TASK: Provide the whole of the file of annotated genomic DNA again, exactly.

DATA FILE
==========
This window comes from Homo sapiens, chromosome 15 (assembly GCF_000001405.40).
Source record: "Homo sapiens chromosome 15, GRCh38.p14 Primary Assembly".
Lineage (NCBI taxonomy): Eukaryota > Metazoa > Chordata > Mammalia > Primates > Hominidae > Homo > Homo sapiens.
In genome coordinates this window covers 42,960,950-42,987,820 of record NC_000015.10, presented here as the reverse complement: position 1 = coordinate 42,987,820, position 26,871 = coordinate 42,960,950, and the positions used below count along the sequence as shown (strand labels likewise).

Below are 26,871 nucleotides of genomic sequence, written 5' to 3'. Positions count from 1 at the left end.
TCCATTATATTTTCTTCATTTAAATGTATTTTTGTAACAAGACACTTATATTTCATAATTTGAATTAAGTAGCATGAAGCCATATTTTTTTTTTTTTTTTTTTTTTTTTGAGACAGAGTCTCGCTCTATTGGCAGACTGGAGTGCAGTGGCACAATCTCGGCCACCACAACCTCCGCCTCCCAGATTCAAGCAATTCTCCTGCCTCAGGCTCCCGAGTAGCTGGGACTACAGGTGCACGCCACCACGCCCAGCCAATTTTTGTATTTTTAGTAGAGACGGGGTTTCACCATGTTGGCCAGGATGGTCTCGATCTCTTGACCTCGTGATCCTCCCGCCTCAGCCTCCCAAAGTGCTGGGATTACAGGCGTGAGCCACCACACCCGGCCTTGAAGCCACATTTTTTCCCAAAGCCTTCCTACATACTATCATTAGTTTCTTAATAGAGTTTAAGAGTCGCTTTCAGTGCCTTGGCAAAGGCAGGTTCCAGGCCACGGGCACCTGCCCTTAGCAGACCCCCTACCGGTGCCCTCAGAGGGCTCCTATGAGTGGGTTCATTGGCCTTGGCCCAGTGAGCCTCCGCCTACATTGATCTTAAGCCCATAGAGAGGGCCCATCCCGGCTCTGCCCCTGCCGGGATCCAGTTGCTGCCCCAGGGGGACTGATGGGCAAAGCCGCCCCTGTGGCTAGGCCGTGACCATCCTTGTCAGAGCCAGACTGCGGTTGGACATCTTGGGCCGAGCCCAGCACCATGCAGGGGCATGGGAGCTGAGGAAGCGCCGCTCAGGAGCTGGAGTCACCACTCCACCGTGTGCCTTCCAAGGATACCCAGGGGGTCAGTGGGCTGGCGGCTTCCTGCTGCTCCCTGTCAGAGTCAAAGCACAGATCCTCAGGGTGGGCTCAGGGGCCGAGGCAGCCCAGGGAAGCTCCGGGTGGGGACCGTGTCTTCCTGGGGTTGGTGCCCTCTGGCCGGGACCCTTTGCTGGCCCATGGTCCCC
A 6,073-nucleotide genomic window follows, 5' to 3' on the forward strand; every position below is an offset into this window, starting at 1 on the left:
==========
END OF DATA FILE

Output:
This window comes from Homo sapiens, chromosome 15 (assembly GCF_000001405.40).
Source record: "Homo sapiens chromosome 15, GRCh38.p14 Primary Assembly".
Lineage (NCBI taxonomy): Eukaryota > Metazoa > Chordata > Mammalia > Primates > Hominidae > Homo > Homo sapiens.
In genome coordinates this window covers 42,960,950-42,987,820 of record NC_000015.10, presented here as the reverse complement: position 1 = coordinate 42,987,820, position 26,871 = coordinate 42,960,950, and the positions used below count along the sequence as shown (strand labels likewise).

Below are 26,871 nucleotides of genomic sequence, written 5' to 3'. Positions count from 1 at the left end.
TCCATTATATTTTCTTCATTTAAATGTATTTTTGTAACAAGACACTTATATTTCATAATTTGAATTAAGTAGCATGAAGCCATATTTTTTTTTTTTTTTTTTTTTTTTTGAGACAGAGTCTCGCTCTATTGGCAGACTGGAGTGCAGTGGCACAATCTCGGCCACCACAACCTCCGCCTCCCAGATTCAAGCAATTCTCCTGCCTCAGGCTCCCGAGTAGCTGGGACTACAGGTGCACGCCACCACGCCCAGCCAATTTTTGTATTTTTAGTAGAGACGGGGTTTCACCATGTTGGCCAGGATGGTCTCGATCTCTTGACCTCGTGATCCTCCCGCCTCAGCCTCCCAAAGTGCTGGGATTACAGGCGTGAGCCACCACACCCGGCCTTGAAGCCACATTTTTTCCCAAAGCCTTCCTACATACTATCATTAGTTTCTTAATAGAGTTTAAGAGTCGCTTTCAGTGCCTTGGCAAAGGCAGGTTCCAGGCCACGGGCACCTGCCCTTAGCAGACCCCCTACCGGTGCCCTCAGAGGGCTCCTATGAGTGGGTTCATTGGCCTTGGCCCAGTGAGCCTCCGCCTACATTGATCTTAAGCCCATAGAGAGGGCCCATCCCGGCTCTGCCCCTGCCGGGATCCAGTTGCTGCCCCAGGGGGACTGATGGGCAAAGCCGCCCCTGTGGCTAGGCCGTGACCATCCTTGTCAGAGCCAGACTGCGGTTGGACATCTTGGGCCGAGCCCAGCACCATGCAGGGGCATGGGAGCTGAGGAAGCGCCGCTCAGGAGCTGGAGTCACCACTCCACCGTGTGCCTTCCAAGGATACCCAGGGGGTCAGTGGGCTGGCGGCTTCCTGCTGCTCCCTGTCAGAGTCAAAGCACAGATCCTCAGGGTGGGCTCAGGGGCCGAGGCAGCCCAGGGAAGCTCCGGGTGGGGACCGTGTCTTCCTGGGGTTGGTGCCCTCTGGCCGGGACCCTTTGCTGGCCCATGGTCCCC
A 6,073-nucleotide genomic window follows, 5' to 3' on the forward strand; every position below is an offset into this window, starting at 1 on the left: